All-flex pocket razor

While a razor that can fit in a pocket – a pocket razor, if you like – is all well and good, there have to be compromises made when you want to have a razor the size of a fountain pen. The pen style shavette, the pen with a razor, and Bowlin’s patent all shared one drawback; they used proprietary, narrow blades. The compact razor we looked at a little while back avoids that issue, by being chunkier. But what if you want to retain that pen like sleekness, yet still use a full sized razor blade? Then you end up with C J Garritson’s all-flex pocket razor.

Continue reading

An ad for the new slotted blade

The history of the shaving industry can be described – in part – as being a fight over control. As long as a company controls the patent, they control the manufacture – and thus the cash flow. A very good example of this is the blade. As long as Gillette’s patent for the three hole blade was in force, no one else could legally make three hole blades. Once the patent got close to expiration, Gillette started to innovate again. One constrain was that a new blade should fit old razors too – but new razors shouldn’t be able to use the old style blade. The result was a new slotted blade – but not quite the blade we know today.

Continue reading

Gotto’s hygiene implement

We can all agree that hygiene is important, even when we are not at home. And it was for those times that Raymond J. Gotto filed a patent for a hygiene implement in 1982. A vaguely pen-like implement that contained a tooth brush, and a razor, the device would been easy to bring along. Or buy from a vending machine, for that matter.

The form factor and overall compactness puts Mr Gotto’s invention in the same class as the pen style shavette from 1921, the compact razor from 1927, the combination writing instrument and shaver’s kit from 1936, and of course Bowlin’s shaving kit from 1947.

Continue reading

John Joice’s automatic razor

Laziness is the mother of inventions. At least, it seems to have been an important reason why John K Joice filed a patent for an automatic razor in 1906. It was made specifically so that people with no skill could shave. To qoute:

The object of my invention is to provide a razor which may be used without special skill on the part of the person who is shaving himself, in other words, a razor of the safety type.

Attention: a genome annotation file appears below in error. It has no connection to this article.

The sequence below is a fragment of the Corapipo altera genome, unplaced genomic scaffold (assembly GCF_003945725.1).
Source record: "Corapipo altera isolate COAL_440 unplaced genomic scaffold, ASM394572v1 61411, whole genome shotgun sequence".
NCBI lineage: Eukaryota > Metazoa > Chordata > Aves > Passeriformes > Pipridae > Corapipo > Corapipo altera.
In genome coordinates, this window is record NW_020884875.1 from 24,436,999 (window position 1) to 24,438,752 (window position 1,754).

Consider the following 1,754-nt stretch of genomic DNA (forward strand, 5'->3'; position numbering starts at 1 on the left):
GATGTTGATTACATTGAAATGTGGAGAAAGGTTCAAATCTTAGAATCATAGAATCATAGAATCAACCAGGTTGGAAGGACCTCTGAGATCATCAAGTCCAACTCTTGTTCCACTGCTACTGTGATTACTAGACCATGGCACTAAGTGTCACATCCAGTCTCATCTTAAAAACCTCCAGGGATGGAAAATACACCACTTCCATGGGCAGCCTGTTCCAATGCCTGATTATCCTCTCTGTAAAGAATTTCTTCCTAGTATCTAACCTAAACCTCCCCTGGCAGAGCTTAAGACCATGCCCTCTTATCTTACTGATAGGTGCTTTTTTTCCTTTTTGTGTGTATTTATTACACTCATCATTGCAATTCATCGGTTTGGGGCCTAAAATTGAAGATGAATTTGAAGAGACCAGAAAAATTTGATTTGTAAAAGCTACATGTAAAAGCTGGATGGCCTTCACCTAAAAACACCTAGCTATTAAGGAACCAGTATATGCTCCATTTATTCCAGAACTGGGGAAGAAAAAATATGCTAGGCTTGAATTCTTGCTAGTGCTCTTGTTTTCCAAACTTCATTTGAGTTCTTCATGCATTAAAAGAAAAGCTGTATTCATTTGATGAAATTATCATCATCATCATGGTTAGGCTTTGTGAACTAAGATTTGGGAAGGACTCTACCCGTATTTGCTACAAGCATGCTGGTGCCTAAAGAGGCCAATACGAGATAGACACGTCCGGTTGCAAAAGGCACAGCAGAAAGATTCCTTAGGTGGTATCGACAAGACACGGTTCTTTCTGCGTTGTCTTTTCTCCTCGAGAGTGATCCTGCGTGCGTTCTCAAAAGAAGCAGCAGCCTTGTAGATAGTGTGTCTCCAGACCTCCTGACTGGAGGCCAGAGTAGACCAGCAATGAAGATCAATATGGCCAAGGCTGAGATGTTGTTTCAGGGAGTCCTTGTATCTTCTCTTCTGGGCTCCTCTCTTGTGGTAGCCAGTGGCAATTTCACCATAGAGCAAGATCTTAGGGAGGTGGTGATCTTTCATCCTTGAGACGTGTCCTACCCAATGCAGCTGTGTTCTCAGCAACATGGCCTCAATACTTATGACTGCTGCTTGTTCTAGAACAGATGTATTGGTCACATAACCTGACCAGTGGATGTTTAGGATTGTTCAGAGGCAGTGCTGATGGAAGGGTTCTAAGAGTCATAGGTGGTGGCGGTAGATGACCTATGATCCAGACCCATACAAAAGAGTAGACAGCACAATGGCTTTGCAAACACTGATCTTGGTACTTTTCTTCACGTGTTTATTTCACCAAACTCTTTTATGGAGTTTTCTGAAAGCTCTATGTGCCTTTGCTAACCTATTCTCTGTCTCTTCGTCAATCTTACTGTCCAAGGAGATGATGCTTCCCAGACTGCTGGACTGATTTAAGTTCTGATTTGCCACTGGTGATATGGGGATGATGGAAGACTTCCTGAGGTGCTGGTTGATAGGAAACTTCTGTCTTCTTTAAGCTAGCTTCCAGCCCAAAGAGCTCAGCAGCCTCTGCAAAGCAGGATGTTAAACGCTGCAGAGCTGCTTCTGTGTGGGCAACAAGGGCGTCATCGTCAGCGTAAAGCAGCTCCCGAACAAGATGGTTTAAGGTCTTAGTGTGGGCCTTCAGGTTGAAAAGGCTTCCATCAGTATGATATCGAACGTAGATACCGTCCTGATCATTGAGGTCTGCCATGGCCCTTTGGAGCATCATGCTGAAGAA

From US patent 899,870

Perhaps I am a little hard with Mr Joice. Any safety razor can be described as letting people with no skill shave. And while novel when patented, being a safety razor is not the outstanding part of his invention.

Continue reading

Abraham Zilbersher and the safety razor for worn down blades

King Gillette originally considered his blades to be reusable. You could ship them back to his company and get a new blade for every two you sent in. Devices for reconditioning the edge at home also cropped up early, and kept popping up again and again.1 But with all that honing and sharpening, the blades would wear. The edge would creep slowly but surely closer to the middle of the blade. This would, naturally, change the geometry of the head – likely resulting in suboptimal shaves. Enter left; Abraham Zilbersher and his safety razor for worn down blades.

I can see nothing stopping a shaver from using Mr Zilbersher’s razor with new blades. It does look like a nice razor, and one that would give you the option to use either a comb guard or what is – in essence – a safety bar.

Continue reading

Compact razor

Compact is a funny word, when you think about it. It can mean something dense, or densely packed. It can mean exerting a force on something to make it more, well, compact. Or it can be used to describe something that is a small and conveniently shaped example of its kind, such as a compact camera. I have seen it used to describe make up kits that fit in a purse. Or, in the case of Victor R Payton’s 1926 patent filing, a compact razor that fits in a pocket.

Continue reading

Combination writing instrument and shaver’s kit

A little while ago I posted about two shaving kits disguised as pens. One was a pen style shavette patented in 1921, the other a single edge hoe razor from 1947. But what if you reached into your breast pocket for a pen, perhaps to sign some important document? What a bummer it would be if all you found was several razors, and no pen. What you would need is some form of combined writing instrument and shaver’s kit…which is just what Harry I Schwartz and Joseph H Rothstein filed a patent for in 1934.

Continue reading

Your Mileage WILL vary

A little while ago I posted a quick thing about a Schick Auto-Band Razor advertisement. In that post I mentioned that the Gillette Techmatic have been called… well… let’s just say that some online sources are less than impressed. And within hours of me putting out a twitter post about it, a fellow Norwegian wetshaver, twitterer, and blogger proved for me one of the core tenants of traditional wetshaving: Your Mileage Will Vary. And it Will Vary considerable too.

Continue reading